Thursday, August 22, 2013

According to the Pew Research Center’s ongoing Internet & American Life Project, around 25 percent of Americans now own a tablet.
The report also showed that the tablet devices are not only overtaking e-readers, but are also eating away the market share for traditional printed books. Pew found that while e-readership ownership is now at 19 percent, one in four Americans are in possession of their very own tablet computer.
Another statistic recorded by the Washington-based think tank is that one in three people in the United States now own some kind of digital reading device, whether it’s a tablet, an e-reader or both.
There was a more than twofold rise in tablets over December 2011, when tablet and e-reader ownership were at roughly the same level. During that survey, just 10 percent of surveyed respondents said they owned one device or another.
Lee Rainie, director of the Pew Research Center’s Internet & American Life Project, said the survey didn’t measure which devices were leading the market for tablets and e-readers. However, TechCrunch points out that an estimate by Strategy Analytics found that Apple’s iPad was leading the pack.
Pew said that the rise of tablet and e-reader ownership has had a direct impact on how many people are turning to electronic forms of the written word rather than printed books when it comes to reading.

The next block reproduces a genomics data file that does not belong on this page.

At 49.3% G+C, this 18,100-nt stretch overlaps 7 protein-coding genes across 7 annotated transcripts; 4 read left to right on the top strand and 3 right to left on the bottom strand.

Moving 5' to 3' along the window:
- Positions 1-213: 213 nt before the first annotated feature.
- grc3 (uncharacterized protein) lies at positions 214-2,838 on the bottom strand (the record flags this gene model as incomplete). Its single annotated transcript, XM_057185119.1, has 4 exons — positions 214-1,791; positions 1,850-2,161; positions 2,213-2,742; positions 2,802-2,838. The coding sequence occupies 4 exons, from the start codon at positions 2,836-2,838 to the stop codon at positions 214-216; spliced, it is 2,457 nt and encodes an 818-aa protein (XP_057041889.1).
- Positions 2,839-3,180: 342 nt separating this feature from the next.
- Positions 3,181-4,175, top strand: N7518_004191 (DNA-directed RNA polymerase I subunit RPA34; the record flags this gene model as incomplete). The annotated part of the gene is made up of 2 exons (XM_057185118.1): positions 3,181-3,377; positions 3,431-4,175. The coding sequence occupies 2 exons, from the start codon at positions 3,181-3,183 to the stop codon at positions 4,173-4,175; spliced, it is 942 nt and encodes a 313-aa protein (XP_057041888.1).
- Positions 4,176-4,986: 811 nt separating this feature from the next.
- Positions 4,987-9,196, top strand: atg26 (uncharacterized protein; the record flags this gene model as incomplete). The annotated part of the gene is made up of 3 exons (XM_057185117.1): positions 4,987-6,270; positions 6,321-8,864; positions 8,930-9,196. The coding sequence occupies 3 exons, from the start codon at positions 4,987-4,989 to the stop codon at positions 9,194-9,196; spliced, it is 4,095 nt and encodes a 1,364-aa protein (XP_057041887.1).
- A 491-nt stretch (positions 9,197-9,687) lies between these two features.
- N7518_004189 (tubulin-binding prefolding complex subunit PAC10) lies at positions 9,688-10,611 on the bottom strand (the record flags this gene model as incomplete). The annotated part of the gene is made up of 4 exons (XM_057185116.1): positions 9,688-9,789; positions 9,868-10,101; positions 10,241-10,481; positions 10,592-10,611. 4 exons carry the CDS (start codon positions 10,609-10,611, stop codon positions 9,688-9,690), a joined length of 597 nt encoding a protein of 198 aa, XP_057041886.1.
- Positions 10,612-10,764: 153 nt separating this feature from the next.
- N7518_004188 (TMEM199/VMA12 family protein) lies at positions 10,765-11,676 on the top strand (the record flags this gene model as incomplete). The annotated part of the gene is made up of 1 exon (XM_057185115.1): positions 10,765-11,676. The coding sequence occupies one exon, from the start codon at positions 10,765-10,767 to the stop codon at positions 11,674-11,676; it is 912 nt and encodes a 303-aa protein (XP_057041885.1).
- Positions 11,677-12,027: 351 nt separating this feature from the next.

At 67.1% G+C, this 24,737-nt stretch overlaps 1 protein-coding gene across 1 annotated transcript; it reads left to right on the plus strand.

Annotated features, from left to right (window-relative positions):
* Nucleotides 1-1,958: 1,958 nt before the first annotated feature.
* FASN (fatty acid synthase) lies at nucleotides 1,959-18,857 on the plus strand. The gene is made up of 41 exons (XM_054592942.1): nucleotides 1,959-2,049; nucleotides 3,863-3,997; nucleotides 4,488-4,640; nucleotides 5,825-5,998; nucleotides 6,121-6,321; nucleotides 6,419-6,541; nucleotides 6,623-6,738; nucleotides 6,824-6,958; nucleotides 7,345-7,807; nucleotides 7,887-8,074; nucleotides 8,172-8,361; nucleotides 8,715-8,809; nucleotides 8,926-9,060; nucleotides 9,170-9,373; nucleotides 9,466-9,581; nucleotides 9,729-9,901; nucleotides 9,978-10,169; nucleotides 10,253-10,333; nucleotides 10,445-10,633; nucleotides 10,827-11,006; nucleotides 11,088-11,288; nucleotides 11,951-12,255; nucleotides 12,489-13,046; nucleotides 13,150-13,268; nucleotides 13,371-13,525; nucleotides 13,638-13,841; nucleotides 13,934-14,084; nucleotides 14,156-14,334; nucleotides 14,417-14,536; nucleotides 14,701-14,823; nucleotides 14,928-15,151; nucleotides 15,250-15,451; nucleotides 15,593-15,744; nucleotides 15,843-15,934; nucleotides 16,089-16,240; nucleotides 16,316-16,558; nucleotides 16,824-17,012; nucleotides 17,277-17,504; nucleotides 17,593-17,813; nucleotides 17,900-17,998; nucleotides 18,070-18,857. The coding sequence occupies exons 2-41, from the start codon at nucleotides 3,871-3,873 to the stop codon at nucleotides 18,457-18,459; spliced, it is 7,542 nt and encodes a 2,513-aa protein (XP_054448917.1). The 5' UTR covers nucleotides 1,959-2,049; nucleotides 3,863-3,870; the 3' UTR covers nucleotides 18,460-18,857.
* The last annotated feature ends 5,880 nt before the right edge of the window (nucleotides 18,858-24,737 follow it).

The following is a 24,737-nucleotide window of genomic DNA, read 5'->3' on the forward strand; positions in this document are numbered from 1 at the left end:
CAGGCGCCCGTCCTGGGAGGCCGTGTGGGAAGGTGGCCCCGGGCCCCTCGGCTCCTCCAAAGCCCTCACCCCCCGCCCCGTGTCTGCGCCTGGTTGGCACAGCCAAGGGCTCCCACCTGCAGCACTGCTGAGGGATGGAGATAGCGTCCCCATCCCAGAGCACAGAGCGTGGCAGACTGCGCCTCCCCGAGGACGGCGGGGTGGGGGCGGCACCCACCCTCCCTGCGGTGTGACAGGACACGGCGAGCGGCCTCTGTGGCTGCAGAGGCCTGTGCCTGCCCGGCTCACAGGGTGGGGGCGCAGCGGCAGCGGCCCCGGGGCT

Twenty-three percent of the population aged 16 and older, compared to 16 percent a year ago, said they read e-books rather than printed books.
Though the number of people reading printed books continues to decline, it still remains much larger than e-readership. They said the percentage of readers who read printed books now stand at 67 percent, down from 72 percent a year ago.
Viewed demographically, Pew also found that the highest percentage of consumers reading at least one e-book over the past year is at 44 percent for those whose household income is at $75,000 or higher. Rainie pointed out that in past surveys, the research center has found that book reading has almost always been something that affluent people do more than poorer people.
People aged 30 to 49 were the most e-reading friendly, with 41 percent of all respondents in that age range saying they had read at least one e-book over the study period.
“Last year (not this year) we asked a question about whether people were reading more now that so much content was digitized,” Rainie told TechCrunch. “Thirty percent of people who read digital content – either books or longform journalism – say they are reading more now that they have the devices. “

Source: - Your Universe Online


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